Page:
One More Time: Iran Isn’t Using Deep Packet Inspection

image Thanks to the Wall Street Journal last week, it’s become common knowledge that Iran is using deep packet inspection technology to track down dissenters online and imprison or even kill them. When such heinous acts are happening in full view of the world, everyone’s looking for a suspect to hang the crime on.  In this instance, the culprit is Nokia.

This scenario shares a lot in common with the movie Conspiracy Theory – including the fact that it’s a work of fiction.

I’ve seen it crop up in a feature at Slate today, the UK.Telegraph mentioned it as well, and dozens of publications parroted last week the WSJ’s claims that Iran’s clampdown was fueled by technology sold to them by Nokia-Siemens.

We talked about this precise thing last week and debunked it definitively on more than one occasion.

In “Iran Probably Isn’t Using Deep Packet Inspection [#iranElection]”:

Based on our analysis last week, and the conversations we had with Craig Sirkin, we still believe Iran’s DPI capabilities are limited at best, and more than likely non-existent.  The whole of the WSJ’s assertions lay in the confirmed fact that Nokia Siemens sold Iran, as a part of a larger telephony package, some “monitoring equipment.”

In “More Details Emerge on Iran’s Internet Censorship”:

It seems that the parts of the rest of the blogosphere weighed in on our analysis on the Iranian IT situation, picking their pet theories we presented late last night.
Arbor Networks thinks that the networks were taken offline and migrated to low-capacity proxy servers.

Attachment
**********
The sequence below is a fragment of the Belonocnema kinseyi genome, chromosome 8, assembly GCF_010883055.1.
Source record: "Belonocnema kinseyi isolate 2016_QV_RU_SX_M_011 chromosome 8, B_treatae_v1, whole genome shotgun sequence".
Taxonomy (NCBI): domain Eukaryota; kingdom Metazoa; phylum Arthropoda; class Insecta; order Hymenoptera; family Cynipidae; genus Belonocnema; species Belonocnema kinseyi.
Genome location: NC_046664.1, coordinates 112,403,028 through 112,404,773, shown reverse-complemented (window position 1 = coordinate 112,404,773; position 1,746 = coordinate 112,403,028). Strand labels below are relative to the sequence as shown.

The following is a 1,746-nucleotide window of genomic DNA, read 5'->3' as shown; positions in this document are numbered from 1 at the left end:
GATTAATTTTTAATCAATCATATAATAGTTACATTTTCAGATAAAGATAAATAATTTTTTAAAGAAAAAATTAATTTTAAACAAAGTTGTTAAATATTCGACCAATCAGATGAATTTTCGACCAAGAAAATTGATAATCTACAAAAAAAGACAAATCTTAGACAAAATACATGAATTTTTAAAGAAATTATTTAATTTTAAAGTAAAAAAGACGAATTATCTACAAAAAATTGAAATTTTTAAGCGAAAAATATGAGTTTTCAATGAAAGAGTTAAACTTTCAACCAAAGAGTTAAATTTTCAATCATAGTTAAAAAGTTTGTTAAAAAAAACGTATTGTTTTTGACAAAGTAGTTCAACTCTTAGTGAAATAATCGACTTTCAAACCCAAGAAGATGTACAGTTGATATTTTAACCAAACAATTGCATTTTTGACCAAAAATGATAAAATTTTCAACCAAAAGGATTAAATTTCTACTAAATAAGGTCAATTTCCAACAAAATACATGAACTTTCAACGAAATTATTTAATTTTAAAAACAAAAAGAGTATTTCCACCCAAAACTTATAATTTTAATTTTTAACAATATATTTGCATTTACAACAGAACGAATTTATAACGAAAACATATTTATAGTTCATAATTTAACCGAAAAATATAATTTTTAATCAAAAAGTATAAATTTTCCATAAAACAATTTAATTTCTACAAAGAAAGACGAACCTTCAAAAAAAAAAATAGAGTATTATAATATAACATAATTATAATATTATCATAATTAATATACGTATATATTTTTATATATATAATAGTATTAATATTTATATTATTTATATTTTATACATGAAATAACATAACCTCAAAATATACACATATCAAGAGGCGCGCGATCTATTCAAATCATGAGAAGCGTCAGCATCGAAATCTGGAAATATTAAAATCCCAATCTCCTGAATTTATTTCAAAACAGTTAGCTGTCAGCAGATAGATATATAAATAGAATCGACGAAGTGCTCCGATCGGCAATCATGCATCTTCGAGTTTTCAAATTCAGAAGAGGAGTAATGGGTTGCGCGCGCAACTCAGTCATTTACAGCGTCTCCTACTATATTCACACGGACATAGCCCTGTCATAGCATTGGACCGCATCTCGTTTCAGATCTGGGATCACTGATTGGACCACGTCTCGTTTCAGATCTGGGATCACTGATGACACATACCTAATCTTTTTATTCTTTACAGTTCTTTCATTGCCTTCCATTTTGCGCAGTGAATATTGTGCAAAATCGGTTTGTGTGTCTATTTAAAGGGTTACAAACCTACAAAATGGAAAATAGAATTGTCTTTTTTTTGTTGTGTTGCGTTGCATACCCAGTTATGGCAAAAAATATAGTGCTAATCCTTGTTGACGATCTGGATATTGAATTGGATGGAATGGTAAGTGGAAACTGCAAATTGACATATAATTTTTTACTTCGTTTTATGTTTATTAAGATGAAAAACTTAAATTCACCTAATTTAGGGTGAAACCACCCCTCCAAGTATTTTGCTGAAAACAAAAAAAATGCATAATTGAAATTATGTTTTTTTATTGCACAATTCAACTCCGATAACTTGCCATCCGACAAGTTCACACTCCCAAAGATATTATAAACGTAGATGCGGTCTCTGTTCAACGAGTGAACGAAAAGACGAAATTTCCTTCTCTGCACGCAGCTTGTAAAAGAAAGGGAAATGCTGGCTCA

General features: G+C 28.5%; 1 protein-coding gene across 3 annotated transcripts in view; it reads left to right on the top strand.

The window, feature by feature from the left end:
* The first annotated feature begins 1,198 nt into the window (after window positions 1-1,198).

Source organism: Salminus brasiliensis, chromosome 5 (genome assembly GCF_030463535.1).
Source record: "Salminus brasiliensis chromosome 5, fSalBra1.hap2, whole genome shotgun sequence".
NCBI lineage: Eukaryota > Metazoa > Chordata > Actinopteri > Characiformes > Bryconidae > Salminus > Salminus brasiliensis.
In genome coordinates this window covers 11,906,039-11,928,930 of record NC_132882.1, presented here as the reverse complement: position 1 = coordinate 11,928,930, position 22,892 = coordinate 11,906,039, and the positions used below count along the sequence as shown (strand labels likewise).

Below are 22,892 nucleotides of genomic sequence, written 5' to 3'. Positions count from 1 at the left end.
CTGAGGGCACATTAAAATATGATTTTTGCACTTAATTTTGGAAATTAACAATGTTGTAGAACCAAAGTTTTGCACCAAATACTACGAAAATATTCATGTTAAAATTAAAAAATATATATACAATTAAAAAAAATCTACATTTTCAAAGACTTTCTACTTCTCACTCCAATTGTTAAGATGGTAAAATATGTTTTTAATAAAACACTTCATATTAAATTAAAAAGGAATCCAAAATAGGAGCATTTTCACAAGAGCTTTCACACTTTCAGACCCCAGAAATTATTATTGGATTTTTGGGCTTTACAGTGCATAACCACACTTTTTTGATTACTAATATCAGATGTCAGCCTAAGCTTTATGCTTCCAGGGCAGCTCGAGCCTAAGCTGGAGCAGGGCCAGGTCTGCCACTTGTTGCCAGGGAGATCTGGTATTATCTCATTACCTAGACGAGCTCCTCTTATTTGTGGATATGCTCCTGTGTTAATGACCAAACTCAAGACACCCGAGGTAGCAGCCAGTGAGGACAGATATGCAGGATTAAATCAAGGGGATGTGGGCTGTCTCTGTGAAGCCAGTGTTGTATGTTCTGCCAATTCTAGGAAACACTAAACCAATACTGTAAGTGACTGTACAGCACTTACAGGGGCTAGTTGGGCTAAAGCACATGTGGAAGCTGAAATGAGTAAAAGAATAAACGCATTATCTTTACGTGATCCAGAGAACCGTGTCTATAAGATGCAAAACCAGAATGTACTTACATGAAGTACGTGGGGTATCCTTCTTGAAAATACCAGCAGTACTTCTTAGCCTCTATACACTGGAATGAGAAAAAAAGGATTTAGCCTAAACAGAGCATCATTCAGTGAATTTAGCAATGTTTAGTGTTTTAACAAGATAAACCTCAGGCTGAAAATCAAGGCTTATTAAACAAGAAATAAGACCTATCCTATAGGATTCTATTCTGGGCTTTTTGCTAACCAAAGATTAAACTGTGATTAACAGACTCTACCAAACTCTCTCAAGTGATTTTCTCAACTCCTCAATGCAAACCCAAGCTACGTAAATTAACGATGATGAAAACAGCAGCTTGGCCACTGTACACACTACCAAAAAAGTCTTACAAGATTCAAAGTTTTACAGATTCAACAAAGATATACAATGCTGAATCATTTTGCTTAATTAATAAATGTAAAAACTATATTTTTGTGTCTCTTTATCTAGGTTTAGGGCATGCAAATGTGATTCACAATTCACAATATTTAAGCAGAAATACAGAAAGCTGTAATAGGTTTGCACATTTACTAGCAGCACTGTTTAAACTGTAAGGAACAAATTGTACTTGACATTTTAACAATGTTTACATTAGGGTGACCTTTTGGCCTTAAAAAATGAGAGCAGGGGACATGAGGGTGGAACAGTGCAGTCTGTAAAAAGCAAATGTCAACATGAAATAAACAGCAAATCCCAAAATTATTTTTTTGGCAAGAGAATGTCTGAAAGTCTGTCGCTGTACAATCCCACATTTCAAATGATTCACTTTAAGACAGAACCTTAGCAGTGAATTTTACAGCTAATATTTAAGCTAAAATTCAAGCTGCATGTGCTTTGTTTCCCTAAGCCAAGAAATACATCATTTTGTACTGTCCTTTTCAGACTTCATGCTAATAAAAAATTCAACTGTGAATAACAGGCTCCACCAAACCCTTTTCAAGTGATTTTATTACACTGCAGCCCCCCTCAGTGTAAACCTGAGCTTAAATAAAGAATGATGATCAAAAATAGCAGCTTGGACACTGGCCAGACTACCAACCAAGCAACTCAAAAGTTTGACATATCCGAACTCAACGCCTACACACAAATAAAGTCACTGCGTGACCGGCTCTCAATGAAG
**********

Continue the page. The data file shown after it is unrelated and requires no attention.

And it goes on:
GigaOm’s Stacey Higginbotham agrees, saying that “some unscrupulous equipment vendor who wants to interest the Iranian government in better deep packet inspection equipment” may come along later.

In “How Iran is Blocking the Internet Suggests They Weren’t Prepared for an Election Backlash [#iranElection]”:

“It sounds like they’re just entering domains into a blacklist in a gateway at the country level,” said Sirkin. “They’re just blocking certain domains. It doesn’t sound like they are blocking all web traffic, or else web proxies still using the same port number wouldn’t help.”

In our discussion, Sirkin said something that seemed to fit more with the mindset of the Iranian government than any other theories I’d heard up to that point.

“It’s funny, because this is the cheap and dirty way to do it,” said Sirkin. He went on to explain: “If you were planning on doing this you’d use deep packet inspection to look into the payload of each packet for something that could be identified as a tweet, chat or whatever the traffic type might be. You’d need to have planned your hardware to do that on a national scale, something that would take significant preparation beforehand.”

Essentially, this confirmed the sense that I had started to form when I first started researching the story: that either the government of Iran isn’t that technically savvy, or that they had no idea at all that the citizens of Iran would react with the ingenuity and velocity with which they’ve pursued the ability to communicate their plight.